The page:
In teen life, the effects of aggressiveness last much longer, with teachers noting increased tendencies of aggressiveness and disobedience among such youngsters. The boy is also more likely to run higher chances of breaking the law and experiencing arrest. In addition, such adolescents resist parental advice especially from mothers and the female sex (Hetherington, 2002).
Though divorce causes a varied number of detrimental effects on a child's development, the effects of a narcissistic mother doesn't affect all children. This is usually because some children emulate good patterns of behavior from their fathers. However, the effects of divorce and poor parenting are much more extensive than previously thought (Fine, 2003). Children coming from divorced families with poor upbringing are twice as likely to experience challenges in human psychological development right from early childhood into adult life.
Statistics pit children bound to experience such difficulties at around 20%-25% (Fine, 2003). Poor parented children are therefore more likely to exhibit aggressive tendencies. As a result, they are more likely to rub shoulders with the police and the school administration the wrong way. When compared to their counterparts from complete families, these children are more likely to be sad, have low self-esteem and more depressed. Future relationships are also strained, with poor relationships experienced between such children with their peers, siblings, and parents. These children are also more likely to pose poor relationships in future and experience divorce. Research studies have also affirmed that early sexual activity is likely from this category of children during their teenage years. In early teen life, relationship intimacy becomes a problem and independence from their mothers becomes hard to attain as well. Consideration should therefore be made on the effects of divorce and poor parenting on the child's development when parents divorce.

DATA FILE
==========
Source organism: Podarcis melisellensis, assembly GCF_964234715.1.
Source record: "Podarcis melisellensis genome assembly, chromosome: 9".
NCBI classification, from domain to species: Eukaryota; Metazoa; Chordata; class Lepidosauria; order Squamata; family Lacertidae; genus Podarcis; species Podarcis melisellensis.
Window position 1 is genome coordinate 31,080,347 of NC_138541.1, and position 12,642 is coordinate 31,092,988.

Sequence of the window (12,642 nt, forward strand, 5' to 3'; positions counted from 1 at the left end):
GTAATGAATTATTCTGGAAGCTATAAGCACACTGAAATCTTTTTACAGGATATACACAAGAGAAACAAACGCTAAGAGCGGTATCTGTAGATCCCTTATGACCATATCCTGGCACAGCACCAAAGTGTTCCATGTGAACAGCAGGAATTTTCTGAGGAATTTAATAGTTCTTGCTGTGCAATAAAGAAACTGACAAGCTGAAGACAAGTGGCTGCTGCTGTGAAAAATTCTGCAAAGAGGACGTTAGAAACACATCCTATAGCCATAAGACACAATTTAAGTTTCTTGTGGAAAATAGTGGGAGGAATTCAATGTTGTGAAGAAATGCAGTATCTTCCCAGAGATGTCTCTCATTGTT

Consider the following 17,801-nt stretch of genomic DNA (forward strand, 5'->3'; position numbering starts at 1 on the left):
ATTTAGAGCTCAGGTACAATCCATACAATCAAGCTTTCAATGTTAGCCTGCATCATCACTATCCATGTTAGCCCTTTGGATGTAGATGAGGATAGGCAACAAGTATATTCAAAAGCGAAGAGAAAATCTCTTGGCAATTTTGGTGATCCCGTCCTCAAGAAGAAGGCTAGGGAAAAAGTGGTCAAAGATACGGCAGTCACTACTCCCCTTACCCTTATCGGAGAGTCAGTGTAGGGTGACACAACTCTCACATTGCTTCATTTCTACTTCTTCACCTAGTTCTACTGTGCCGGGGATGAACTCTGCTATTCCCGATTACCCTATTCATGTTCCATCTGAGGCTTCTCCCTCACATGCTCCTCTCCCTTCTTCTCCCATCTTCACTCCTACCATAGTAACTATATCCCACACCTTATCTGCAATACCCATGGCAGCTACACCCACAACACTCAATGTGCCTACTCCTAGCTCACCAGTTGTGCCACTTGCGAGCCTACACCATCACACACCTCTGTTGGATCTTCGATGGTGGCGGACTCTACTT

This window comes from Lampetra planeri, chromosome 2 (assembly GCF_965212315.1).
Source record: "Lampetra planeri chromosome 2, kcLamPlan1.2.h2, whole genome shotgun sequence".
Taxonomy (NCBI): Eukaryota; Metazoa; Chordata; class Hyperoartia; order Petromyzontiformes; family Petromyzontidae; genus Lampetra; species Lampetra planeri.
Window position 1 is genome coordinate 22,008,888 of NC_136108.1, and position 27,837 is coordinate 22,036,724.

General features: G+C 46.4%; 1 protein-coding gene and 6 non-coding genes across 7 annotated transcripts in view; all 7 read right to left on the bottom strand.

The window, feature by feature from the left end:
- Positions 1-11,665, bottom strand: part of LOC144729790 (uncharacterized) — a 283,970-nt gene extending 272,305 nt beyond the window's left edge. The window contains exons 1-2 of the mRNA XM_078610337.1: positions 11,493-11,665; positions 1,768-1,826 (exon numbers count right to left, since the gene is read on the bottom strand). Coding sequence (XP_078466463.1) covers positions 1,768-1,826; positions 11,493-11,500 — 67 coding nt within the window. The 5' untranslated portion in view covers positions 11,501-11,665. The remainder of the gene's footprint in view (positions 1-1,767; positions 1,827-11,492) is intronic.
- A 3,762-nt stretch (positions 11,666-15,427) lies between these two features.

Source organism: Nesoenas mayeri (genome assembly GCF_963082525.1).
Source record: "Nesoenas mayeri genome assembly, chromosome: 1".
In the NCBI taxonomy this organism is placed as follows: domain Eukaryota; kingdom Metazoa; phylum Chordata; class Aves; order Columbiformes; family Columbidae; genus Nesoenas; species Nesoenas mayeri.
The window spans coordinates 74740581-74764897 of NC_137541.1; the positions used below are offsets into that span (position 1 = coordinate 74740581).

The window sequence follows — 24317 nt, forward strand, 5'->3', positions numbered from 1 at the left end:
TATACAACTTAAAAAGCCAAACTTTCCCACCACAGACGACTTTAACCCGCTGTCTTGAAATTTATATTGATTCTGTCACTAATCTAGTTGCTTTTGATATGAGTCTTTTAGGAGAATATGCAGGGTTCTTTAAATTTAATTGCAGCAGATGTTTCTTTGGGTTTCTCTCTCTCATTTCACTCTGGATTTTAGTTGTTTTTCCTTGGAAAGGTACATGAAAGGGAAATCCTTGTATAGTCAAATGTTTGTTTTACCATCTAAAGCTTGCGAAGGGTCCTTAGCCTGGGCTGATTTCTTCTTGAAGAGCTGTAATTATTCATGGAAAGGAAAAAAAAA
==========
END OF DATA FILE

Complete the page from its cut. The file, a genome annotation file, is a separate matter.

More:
Chen, J. (2005). Cultivating Resilience in Children from Divorced Families. The Family
Journal, 13(4), 452-455.
Fine, M.A. (2003). Divorce, Childhood. New York: Kluwer Academic/Plenum
Hetherington, E.M. (2002). For Better or for Worse: Divorce Reconsidered. New York:
Hopper, J. (2001). The Symbolic Origins of Conflict in Divorce. Journal of Marriage and…